Tuesday, December 14, 2010

An Island Debrief

From my front door in Colorado Springs, travel 3,281 miles SouthWest and you'll land on Maui, a strange and wonderful land of tropical birds, fish, and all things green. Last Christmas my parents announced that this year's Christmas gift was a family trip to Maui, so I packed my little duffel bag and climbed aboard the tiny regional jet for the first leg to Los Angeles International Airport. I've never seen people so happy to be on a crowded jumbo jet as they boarded our full flight from L.A. to Kahului. I'd like to thank Zac Efron for our mid-flight entertainment. And the friendly travelers who gave a loud cheer when we hit the runway.

The moment you step off the plane, you can feel the balmy air and see your hair start to curl. Instead of walking, people meander (including the locals). We drove half an hour to our hotel and hit the beach. This is my third trip to Maui, and the clear, warm water astounds me every time. It is, in a word, perfect.

Remember those goals I mentioned? I did my best to meet them all, except the Hawaiian history part. Once I got there, I lost all motivation and instead found myself studying present-day Hawaii via people-watching.

My older brother, Matthew, is a snorkeling fiend and because he was so enthralled I decided to see what all the fuss was about. Last time I snorkeled, I freaked. All I could focus on was breathing through my mouth. I generally prefer my nose. And then there are fish -- schools of them -- that could attack at any moment. This time, I pushed through the awkwardness and now I could do the mouth breathe in my sleep...and I probably do. And as for the fish, they're rather friendly. One little striped guy followed me around like he was my tour guide and I saw creatures that looked more like baseball bats than animals. The reef was lime green, soft pink, and all sorts of shades in between, and the light reflecting through the water fancies everything up. With all the colors, creatures, shapes and light, it feels other-worldly and for a brief moment I lived in it.

Hawaiian food is fresh and tasty. Banana-Mac Nut French Toast, Macadamia-Encrusted Mahi Mahi, and Fish Tacos were some favorites. The food situation is as you would imagine, relaxed. Servers are in no hurry to get you out. On the contrary, many became friends. At the Kihei Caffe, owner Bunny Allison sat down at the patio tables with some of her guests and visited with us for most of our meal. She told us a couple jokes, about some miracles in her family, how she loves this cafe, and prayed for my brother and sister-in-law's new marriage. Braddah Hutts is on the other side of the island in Hana, and it's planted in the owner's front yard under a white tent. Three long folding tables, a few coolers, a grill and a homemade sign put them in business. And they're hoppin'.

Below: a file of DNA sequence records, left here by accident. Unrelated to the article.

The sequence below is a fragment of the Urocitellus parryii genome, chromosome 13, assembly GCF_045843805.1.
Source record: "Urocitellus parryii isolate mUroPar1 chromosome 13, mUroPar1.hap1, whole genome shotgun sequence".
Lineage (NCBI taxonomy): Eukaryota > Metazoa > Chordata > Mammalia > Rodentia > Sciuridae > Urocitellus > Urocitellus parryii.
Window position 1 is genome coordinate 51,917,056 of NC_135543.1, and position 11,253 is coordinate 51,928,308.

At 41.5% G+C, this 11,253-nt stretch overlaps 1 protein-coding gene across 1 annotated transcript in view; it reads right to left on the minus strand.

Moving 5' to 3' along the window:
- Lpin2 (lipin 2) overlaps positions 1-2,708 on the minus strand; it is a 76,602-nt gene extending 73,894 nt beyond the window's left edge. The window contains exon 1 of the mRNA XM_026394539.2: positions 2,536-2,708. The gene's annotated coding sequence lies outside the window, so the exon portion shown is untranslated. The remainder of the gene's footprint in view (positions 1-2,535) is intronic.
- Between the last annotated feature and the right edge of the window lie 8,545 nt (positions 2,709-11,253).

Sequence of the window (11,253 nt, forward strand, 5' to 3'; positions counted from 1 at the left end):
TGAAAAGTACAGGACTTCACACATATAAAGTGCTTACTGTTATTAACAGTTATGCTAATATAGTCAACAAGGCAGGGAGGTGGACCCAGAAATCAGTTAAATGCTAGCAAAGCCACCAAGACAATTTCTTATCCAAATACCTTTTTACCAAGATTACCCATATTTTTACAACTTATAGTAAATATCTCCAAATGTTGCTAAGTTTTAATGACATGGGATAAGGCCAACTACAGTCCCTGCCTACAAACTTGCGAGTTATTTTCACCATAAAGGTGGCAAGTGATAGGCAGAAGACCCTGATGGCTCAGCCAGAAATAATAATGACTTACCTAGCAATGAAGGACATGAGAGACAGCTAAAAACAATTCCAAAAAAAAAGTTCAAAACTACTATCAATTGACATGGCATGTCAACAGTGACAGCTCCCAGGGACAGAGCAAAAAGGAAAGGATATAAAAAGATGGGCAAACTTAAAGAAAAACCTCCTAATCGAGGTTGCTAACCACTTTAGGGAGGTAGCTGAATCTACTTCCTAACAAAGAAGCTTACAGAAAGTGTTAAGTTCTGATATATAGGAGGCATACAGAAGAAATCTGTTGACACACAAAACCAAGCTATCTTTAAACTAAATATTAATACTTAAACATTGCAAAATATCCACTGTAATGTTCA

The Road to Hana in an electric blue Mustang convertible was perhaps the most memorable of all. Hairpin turns, waterfalls, tunnels of trees, and cliffs plunging into the sea were all part of the 48 mile drive. We stopped often because you can hardly help yourself. It's so beautiful. Don't tell anyone that I told you, but when you go, look for Nahiku Road. It's a small, secret turn off that will take you down to the ocean, right to the place where the waters crash together from all directions. Black lava rock shoots out of the crystal, foaming water, in just the right place so the waves hit the rock and spray high in the air. That was the only place I really never wanted to leave.

It was all so wonderfully relaxing, and now it's time to come back and join everyday life again. Hello, mountains.
A joyful reunion {one of those "in the moment" photos I was hoping for}

Kihei Caffe

Bunny Allison, owner of Kihei Caffe

Makena Bay
View from the front door of our room
View from the balcony of our room

beach time

Scrumptious Banana-Macadamia nut French Toast

Pure beauty

Braddah Hutts menu: whiteboard and paper plates

Tunnel of trees

Clear water

Beach hats.

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